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What States Gain and Lose Under Proposed US Senate Climate Change Bill

After years of states leading the fight to promote clean energy and reverse climate change and the House passing an energy bill last year, U.S. Senate leaders have finally introduced climate change legislation, the American Power Act (APA).  The bill is lengthy and complex with compromises that many leading environmental groups object to, although other groups have more positive evaluations of the bill as a flawed, but important step forward.

California Becomes the First State to Mandate Green Building Legislation

California unanimously approved its Green Building Standards Code dubbed “CalGreen,” making it the first state to enact a mandatory green building law.  Effective January 1, 2011, Calgreen requires that every new building reduce water consumption by 20 percent, divert 50 percent of construction waste from landfills, and install low pollutant-emitting materials and water saving plumbing fixtures.

Eye on the Right: Businesses Split over Climate Change

The debate over clean energy is ripping open divisions in conservative business lobbies.  Debate on federal climate change legislation has led an increasing number of businesses to leave the Chamber of Commerce, the National Association of Manufacturers, and other business associations because of those organizations' stances against recognizing the scientific validity of climate change. The revolt has been growing ever since a senior Chamber official called for a "Scopes monkey trial of the 21st century" to evaluate evidence of global warming.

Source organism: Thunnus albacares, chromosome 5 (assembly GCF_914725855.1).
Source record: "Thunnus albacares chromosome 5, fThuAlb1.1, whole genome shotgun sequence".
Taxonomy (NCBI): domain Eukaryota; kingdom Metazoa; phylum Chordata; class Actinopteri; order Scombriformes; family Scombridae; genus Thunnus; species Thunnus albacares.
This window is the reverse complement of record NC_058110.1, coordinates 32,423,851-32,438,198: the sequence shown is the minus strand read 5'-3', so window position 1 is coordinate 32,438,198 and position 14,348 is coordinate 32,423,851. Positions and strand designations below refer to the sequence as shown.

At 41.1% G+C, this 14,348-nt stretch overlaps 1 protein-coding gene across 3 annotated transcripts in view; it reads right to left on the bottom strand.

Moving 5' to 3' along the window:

Energy Efficiency Created 1.5 Million Jobs in California; Points to National Economic Recovery Program

Can investments in green jobs and energy efficiency revive our national economy?  A new study, which assesses job creation as a result of energy efficiency policies in California over the last thirty years, argues that it can.

Clean Power Alternatives for Energy Independence

The public is fed up. They know that every barrel of oil we import from the Middle East helps regimes who don't share America's interest. Every gallon of gas burned on America's roadways contributes to asthma for children. And every time we import our energy, we're creating jobs abroad instead of here at home. There are alternatives to America's current dependence on foreign energy supplies. But don't look to the federal government to solve them. Their response to America's energy crisis is to give tax breaks to multinational energy companies raking in record profits -- a solution that is as short-sighted as it is unhelpful.